Bushra and her daughters in Turkey working on a refugee community garden project. 

 

Producing documentaries seemed perfect as I get to film AND make a positive impact on things I believe in. For a hot minute I was living my best life. Living in California, surfing in the morning, doing community projects in the afternoon, writing and researching incredibly amazing and incredibly depressing stories. I even rescued a parrot and had friends for the first time in my life. What I naively didn’t factor in is that, Los Angeles, the City of Angels and broken dreams, wasn’t quite on the same page with how I wanted to tell those stories so after learning the hard way, I found that it wasn’t the right time or place for me to pursue that dream. I learned more than I could have ever wished for. From having the most amount of money that I’ve ever had, to running out of money, to living on the streets homeless - to seeing how people were changing and even how our environment had changed drastically even in the short time I had been aware of it suffering. Film rapidly became less of a priority to me and I wanted to find a way of driving wide scale positive change. 

 

Chapter 4256, the birth of my organization. I had seen how the average Jo(e) looks at the average homeless person, spanning from ‘Get a Job’ to ‘Looking at you will ruin my mood so I will deny your existence’, to even the odd coffee or taco dropped like a hit and run. The homeless were seen less as humans and more as an emotional inconvenience. The lack of basic humanization bothered me so much that I dived into researching organizations that were focusing on more than just keeping the homeless alive on the streets or providing shelter. There were a few that offered skill training for employment but few and far between. I started My Name is Human Project to originally engage the community to interact with the homeless population, not just by dropping laundry money or a cold coffee but through meaningful conversation and relationship building. I posted on social media with a call to action, offering support to any of my followers that wanted to get involved in their local communities and much to my surprise I was bombarded with messages.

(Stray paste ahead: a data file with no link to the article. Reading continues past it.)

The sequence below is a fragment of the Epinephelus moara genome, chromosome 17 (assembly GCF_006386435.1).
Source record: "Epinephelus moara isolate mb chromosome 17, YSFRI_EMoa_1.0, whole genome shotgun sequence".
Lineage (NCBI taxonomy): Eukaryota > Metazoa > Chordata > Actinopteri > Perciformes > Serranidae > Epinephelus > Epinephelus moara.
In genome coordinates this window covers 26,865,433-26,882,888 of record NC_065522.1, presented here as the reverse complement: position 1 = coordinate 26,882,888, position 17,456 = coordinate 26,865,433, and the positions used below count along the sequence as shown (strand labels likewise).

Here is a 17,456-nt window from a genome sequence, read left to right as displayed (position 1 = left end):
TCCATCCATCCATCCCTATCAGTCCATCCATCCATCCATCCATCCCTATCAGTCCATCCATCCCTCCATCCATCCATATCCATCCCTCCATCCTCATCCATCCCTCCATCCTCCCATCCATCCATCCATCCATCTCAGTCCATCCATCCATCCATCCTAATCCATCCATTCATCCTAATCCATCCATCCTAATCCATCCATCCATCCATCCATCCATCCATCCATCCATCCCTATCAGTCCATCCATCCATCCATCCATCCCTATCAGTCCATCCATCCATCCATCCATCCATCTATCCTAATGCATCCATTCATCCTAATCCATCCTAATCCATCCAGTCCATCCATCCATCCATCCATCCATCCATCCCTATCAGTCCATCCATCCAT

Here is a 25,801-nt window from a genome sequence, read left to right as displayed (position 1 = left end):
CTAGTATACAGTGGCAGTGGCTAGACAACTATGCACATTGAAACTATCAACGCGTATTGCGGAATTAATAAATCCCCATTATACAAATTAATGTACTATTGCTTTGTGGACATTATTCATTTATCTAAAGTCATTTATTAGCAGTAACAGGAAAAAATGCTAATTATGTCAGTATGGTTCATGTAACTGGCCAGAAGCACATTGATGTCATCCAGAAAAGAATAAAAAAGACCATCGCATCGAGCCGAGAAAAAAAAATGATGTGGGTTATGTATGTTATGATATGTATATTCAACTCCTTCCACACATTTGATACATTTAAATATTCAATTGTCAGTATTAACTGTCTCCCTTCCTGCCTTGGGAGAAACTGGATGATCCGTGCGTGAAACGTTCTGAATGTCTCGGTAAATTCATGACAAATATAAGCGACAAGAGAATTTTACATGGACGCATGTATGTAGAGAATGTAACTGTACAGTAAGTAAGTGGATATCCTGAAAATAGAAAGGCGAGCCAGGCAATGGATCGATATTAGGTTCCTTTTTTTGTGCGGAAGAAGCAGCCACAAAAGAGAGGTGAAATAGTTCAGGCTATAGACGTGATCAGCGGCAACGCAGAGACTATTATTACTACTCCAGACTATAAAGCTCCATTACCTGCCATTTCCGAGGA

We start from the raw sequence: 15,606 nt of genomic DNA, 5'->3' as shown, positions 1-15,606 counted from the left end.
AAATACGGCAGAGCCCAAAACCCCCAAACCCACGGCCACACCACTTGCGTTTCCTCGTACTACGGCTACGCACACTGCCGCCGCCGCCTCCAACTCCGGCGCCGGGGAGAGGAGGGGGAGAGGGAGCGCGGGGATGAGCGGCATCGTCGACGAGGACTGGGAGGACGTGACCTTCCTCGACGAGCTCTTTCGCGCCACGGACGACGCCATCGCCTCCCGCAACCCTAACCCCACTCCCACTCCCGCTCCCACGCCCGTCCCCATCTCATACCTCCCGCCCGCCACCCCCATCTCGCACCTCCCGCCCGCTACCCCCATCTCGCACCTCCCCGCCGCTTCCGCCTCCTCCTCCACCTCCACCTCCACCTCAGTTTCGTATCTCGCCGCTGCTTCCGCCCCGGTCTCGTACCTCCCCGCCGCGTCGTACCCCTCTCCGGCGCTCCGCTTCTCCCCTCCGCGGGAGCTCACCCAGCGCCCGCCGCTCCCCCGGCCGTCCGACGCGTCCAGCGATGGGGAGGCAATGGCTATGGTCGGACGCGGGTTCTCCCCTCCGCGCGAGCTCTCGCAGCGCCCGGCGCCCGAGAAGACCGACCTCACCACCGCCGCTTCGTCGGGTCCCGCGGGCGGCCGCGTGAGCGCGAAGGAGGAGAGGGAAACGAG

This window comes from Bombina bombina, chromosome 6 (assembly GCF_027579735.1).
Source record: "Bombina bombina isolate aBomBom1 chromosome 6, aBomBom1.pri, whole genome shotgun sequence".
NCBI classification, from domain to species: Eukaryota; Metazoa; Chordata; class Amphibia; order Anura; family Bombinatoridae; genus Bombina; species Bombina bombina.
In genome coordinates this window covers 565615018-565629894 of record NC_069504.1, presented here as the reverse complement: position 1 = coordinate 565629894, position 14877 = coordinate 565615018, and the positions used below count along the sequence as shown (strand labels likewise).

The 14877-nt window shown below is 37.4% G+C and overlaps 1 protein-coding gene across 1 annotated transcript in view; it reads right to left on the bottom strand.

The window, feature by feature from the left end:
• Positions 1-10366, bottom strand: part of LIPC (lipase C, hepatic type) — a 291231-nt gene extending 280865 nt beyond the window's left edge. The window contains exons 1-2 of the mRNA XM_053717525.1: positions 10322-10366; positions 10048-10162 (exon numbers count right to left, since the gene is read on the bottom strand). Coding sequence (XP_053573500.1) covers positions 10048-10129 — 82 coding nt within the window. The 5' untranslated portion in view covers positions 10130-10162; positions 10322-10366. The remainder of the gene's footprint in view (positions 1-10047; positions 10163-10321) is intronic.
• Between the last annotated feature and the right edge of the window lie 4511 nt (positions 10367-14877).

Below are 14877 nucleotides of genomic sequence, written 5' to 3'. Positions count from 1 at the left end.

A My Name is Human pop-up in London for the homeless to shop for themselves and attend skills workshops. 

 

We started a global movement of people interacting with the homeless in a way that I hadn’t seen before. Human to human, sharing stories, passions and interests and eventually when relationships were built, many of my followers felt comfortable enough to take things further and start activities such as going to the library, museums, the beach, hiking, rock climbing and more. Is any of that going to save someone’s life? Not necessarily, but it’s more likely to give them something to live for, which in my opinion is equally as important. Connecting with people on a deeper level and having shared interests and passions totally breaks down the inequality between both lifestyles. I didn’t intend to start an organization but it seemed like a sensible way of having some formality and general safety and advice for how to work safely with vulnerable communities.  

  

 

I applied this principle to my work with refugees. How can we make temporary spaces, such as refugee camps, better places to live without building a permanent city. First of all- ask the people what they need and facilitate it in the most sustainable way possible. Easier said than done, but nothing is easy in this space. It doesn’t require much in the way of finance when you’re up-cycling trash to use as structural materials such as bottle bricks. 

 

Bottle Bricks